Hopefully New Year's will go off without all the crying, but New Year's last year was the last time I went out and had fun with friends - my last hurrah before I got sick.   Unfortunately, January 2nd will be my one year anniversary of being sick, so I'm not going to get mad at myself if I cry that day.  We've rented Season 3 of the Golden Girls in anticipation of that day.

About the kidney pain if you're interested:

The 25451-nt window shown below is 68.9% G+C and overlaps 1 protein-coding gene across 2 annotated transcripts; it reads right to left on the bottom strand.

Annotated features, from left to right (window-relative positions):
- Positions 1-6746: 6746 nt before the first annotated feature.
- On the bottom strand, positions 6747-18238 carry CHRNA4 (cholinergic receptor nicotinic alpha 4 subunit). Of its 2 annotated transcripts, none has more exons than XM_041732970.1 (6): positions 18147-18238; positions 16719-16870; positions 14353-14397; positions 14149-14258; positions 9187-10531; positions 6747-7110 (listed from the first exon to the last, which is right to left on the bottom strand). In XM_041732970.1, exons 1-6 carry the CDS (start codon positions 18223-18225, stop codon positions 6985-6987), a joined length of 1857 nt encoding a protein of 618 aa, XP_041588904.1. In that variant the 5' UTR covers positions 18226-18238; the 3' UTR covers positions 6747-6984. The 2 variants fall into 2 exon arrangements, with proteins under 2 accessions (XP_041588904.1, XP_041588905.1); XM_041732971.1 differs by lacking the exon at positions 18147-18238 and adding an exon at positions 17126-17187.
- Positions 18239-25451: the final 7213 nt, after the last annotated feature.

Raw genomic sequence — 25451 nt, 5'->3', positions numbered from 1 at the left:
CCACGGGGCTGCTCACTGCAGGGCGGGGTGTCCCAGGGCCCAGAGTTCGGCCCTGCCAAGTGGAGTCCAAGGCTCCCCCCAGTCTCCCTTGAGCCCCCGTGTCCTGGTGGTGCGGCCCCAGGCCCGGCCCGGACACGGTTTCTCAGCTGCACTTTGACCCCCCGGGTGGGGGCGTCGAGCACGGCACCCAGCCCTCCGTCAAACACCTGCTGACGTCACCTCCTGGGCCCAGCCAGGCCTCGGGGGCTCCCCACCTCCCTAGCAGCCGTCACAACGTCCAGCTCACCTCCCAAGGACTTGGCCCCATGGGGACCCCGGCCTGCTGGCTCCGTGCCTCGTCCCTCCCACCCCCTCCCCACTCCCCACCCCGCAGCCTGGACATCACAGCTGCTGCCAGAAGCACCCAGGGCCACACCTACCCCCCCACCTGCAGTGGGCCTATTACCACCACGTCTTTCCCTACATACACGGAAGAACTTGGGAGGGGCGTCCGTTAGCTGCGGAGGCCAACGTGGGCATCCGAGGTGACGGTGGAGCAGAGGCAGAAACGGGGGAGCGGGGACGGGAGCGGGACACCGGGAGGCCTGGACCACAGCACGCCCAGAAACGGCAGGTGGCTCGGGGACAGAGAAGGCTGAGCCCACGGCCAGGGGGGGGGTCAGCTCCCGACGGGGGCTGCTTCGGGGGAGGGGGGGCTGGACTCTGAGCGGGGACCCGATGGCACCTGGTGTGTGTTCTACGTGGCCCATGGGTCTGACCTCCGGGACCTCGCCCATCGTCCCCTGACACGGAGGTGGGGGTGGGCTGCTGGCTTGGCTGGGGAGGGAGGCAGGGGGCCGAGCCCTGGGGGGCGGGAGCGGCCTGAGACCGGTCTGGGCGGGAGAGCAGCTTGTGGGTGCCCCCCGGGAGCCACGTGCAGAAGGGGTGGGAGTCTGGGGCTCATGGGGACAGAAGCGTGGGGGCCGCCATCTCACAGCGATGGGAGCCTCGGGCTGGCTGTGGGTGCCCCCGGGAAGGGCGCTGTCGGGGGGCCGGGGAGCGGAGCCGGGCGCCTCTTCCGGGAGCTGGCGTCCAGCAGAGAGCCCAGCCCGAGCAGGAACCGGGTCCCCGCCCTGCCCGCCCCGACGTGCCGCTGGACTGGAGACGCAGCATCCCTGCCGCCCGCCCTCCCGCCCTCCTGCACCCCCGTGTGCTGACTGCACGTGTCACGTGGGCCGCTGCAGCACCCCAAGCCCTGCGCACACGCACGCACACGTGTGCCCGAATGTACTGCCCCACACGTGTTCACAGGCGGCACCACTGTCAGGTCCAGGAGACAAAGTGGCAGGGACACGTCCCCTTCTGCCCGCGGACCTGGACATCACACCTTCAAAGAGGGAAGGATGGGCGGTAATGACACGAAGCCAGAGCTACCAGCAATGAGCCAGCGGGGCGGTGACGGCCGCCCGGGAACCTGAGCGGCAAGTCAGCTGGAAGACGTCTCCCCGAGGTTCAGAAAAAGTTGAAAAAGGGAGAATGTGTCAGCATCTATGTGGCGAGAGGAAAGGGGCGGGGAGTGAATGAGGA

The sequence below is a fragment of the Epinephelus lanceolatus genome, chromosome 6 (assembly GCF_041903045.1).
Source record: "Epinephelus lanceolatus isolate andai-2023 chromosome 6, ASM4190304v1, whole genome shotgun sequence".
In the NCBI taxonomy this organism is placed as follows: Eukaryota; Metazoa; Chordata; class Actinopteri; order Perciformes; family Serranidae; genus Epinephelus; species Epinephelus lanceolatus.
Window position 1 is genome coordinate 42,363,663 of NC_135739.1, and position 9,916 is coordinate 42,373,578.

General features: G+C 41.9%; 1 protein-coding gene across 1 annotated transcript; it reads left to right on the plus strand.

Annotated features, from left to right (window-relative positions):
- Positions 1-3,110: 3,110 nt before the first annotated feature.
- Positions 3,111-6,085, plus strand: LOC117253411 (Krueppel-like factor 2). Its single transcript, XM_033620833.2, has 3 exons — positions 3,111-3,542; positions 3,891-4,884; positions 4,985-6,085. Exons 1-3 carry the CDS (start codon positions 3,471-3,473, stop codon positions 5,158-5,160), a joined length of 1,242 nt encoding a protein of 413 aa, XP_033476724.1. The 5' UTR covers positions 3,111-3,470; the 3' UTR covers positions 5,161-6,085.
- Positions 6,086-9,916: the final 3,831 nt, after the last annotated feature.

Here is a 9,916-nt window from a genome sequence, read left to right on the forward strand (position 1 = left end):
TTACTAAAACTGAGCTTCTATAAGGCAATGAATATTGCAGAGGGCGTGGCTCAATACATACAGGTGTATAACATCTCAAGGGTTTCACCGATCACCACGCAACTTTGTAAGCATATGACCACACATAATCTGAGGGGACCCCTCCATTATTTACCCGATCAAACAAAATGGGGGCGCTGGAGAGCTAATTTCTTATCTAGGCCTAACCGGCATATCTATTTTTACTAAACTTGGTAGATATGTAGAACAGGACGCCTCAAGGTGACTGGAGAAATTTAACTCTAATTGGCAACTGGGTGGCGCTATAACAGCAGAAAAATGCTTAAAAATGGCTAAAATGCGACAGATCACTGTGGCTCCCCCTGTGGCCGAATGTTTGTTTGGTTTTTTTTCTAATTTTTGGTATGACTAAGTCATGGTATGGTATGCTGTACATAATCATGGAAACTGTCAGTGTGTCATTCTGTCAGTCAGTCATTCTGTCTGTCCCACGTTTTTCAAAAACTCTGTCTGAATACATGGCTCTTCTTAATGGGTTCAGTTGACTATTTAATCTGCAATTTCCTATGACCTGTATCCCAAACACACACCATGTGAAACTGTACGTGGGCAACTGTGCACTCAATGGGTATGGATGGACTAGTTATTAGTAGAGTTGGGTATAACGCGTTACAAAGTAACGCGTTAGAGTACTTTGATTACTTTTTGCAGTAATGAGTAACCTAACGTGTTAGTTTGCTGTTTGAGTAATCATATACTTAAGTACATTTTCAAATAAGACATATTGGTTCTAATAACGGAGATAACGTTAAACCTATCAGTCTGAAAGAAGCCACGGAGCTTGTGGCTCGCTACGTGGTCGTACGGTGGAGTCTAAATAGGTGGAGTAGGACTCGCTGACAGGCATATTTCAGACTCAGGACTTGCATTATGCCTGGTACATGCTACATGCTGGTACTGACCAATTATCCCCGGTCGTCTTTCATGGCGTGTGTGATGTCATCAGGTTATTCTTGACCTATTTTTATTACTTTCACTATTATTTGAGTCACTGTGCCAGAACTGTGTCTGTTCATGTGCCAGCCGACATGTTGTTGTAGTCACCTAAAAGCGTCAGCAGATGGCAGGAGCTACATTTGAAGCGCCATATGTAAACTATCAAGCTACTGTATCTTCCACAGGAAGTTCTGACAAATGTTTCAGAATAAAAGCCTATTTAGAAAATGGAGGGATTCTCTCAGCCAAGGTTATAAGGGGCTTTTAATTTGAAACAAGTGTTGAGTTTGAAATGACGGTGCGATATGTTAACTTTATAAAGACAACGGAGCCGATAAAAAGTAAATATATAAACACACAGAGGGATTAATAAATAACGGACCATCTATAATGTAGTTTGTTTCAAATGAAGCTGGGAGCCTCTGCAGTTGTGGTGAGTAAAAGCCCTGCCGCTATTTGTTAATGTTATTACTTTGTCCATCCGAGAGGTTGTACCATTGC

I've told at least 4 or 5 doctors about this horrible pain and soreness in my lower right flank, just below my ribs, but above my hip.  It's been happening on and off for the last few years, but much more often since I spent 2 months in the hospital this summer.  Some of them poked around (with my flinching every time they hit the 'sore' spot) and told me everything seemed normal.  I went to my local walk in clinic earlier this week because I thought I was getting an urinary tract infection and that is something you don't want to have over the holidays when the pharmacy and doctor's offices are closed.  It hurts like hell, and for people with delicate immune systems - like me and like many POTS patients - you have to take every possible infection seriously, because a little infection could turn into a big one if your immune system doesn't do it's job properly.  I am also extra cautious when it comes to kidney issues, because my dad lost his kidney to an infection when I was in 7th grade.  Luckily, he still has one kidney left that is healthy.  Sure enough, the doctor at the walk in clinic did a sonogram of my kidney and found a simple cyst about 1 cm in size (which he said was pretty common for someone my age and harmless) and he found that the pelvis of my kidney (the kidney pelvis is the part of the kidney that collects the urine just before it flows down to your bladder) was inflamed and that urine was backing up into my kidneys.  I am going to call a urologist first thing Monday morning, because this is exactly what caused my dad to lose his kidney to an infection.  It may be no big deal, but I still plan to have it checked out by a specialist, rather than rely on the walk-in clinic doctors assurance that "it's probably nothing."  Damage to your kidneys is not "nothing," and considering my family history and all the pain I've been having right where my kidney is, I have to get it checked out.  I  know that nerve damage related to POTS and other autonomic disorders can cause problems with the valves that control the flow of urine from your kidney to your bladder.  If that valve is damaged, it can cause urine to back flow potentially harming your kidneys.  I'm crossing my fingers that he's right and it is "no big deal."